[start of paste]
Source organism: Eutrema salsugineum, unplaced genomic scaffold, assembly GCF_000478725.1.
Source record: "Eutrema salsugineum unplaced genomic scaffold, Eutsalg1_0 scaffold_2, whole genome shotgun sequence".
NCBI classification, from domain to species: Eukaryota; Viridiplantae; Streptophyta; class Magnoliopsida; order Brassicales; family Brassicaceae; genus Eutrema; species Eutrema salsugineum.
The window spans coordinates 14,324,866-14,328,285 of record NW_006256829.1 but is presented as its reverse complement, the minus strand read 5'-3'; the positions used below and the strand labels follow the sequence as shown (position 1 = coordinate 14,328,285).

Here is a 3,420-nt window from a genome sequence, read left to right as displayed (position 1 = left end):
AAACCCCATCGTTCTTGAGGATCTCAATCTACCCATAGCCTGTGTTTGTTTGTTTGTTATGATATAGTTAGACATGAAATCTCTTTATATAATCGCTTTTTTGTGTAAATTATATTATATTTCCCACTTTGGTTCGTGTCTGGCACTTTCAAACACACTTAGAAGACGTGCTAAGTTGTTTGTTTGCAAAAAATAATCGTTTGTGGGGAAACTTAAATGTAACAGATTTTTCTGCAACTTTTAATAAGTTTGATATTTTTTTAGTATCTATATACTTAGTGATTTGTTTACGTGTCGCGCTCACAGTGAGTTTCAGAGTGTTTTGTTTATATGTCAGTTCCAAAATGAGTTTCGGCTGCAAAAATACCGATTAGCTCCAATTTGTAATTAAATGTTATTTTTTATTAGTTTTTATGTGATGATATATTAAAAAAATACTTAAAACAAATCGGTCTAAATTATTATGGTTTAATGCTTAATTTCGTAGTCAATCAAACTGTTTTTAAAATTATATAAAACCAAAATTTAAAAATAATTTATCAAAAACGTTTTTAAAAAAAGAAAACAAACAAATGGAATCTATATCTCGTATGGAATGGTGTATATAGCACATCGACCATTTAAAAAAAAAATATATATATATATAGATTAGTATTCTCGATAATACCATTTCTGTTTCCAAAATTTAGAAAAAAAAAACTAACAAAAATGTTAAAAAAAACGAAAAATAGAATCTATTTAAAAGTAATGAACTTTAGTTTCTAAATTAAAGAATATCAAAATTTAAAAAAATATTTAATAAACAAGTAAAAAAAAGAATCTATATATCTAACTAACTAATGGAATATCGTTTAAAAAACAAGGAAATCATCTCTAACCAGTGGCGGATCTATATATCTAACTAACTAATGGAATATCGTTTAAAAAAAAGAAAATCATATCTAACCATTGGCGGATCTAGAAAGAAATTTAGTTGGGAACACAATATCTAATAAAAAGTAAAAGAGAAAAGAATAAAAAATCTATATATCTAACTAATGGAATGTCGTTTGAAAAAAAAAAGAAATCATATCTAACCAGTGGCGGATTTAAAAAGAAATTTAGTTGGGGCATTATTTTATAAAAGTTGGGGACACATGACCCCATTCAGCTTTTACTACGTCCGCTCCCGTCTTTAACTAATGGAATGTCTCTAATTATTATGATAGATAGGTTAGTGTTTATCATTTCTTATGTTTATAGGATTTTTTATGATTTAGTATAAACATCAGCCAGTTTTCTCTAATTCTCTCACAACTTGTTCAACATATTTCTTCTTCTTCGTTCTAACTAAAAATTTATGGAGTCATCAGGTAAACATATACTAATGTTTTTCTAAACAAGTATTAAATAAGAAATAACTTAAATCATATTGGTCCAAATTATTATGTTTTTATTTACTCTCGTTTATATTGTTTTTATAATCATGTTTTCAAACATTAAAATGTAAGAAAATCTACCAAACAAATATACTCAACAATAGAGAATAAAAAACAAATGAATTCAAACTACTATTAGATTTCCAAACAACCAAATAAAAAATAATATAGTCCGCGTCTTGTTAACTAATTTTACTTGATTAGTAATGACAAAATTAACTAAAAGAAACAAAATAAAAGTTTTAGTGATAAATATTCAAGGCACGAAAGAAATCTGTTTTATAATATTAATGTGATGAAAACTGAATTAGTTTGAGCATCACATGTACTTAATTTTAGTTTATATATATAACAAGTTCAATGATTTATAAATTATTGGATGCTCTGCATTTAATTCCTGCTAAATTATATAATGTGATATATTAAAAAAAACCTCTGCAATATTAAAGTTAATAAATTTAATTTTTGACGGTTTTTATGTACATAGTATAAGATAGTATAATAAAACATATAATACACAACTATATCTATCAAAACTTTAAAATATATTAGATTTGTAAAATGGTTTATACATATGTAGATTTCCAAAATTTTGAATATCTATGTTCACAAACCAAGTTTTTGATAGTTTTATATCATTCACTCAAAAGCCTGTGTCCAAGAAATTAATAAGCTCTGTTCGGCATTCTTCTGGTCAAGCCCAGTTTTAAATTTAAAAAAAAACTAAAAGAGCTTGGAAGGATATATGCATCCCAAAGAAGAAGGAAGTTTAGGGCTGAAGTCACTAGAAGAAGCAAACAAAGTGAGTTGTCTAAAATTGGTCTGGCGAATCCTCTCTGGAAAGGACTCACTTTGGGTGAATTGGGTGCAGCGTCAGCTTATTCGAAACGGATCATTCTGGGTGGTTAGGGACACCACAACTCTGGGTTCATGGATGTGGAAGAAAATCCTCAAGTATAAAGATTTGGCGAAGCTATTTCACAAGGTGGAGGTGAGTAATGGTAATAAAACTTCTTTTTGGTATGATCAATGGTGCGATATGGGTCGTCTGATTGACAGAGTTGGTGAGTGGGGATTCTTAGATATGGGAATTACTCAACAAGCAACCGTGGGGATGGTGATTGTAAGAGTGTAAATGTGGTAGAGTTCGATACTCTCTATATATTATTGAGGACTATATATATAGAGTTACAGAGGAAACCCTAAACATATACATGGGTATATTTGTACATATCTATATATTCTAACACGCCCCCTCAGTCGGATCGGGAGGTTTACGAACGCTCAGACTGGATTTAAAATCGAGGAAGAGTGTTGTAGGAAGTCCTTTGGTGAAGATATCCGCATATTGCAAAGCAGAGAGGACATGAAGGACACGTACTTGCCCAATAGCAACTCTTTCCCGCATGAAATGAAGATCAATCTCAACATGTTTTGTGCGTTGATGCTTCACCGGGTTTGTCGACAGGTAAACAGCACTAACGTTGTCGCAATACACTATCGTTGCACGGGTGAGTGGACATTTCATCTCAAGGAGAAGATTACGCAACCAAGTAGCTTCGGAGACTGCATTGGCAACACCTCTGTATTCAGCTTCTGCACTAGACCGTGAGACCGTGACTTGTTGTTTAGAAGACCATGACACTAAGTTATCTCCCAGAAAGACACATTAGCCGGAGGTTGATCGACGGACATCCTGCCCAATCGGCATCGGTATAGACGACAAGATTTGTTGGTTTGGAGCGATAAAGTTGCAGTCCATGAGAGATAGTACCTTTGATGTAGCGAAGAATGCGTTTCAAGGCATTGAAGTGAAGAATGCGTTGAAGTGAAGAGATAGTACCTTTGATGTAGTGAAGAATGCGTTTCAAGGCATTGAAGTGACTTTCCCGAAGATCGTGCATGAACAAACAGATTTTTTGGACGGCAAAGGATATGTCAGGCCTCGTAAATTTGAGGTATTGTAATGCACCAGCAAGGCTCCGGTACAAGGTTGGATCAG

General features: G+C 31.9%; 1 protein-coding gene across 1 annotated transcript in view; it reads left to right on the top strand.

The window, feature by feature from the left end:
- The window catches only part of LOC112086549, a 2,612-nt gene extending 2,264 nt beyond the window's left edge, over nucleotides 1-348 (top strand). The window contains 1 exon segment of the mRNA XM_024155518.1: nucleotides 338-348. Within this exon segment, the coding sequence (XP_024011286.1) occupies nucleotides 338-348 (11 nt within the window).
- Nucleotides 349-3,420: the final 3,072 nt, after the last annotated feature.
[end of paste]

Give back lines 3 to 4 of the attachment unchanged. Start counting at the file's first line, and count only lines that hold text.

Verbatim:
NCBI classification, from domain to species: Eukaryota; Viridiplantae; Streptophyta; class Magnoliopsida; order Brassicales; family Brassicaceae; genus Eutrema; species Eutrema salsugineum.
The window spans coordinates 14,324,866-14,328,285 of record NW_006256829.1 but is presented as its reverse complement, the minus strand read 5'-3'; the positions used below and the strand labels follow the sequence as shown (position 1 = coordinate 14,328,285).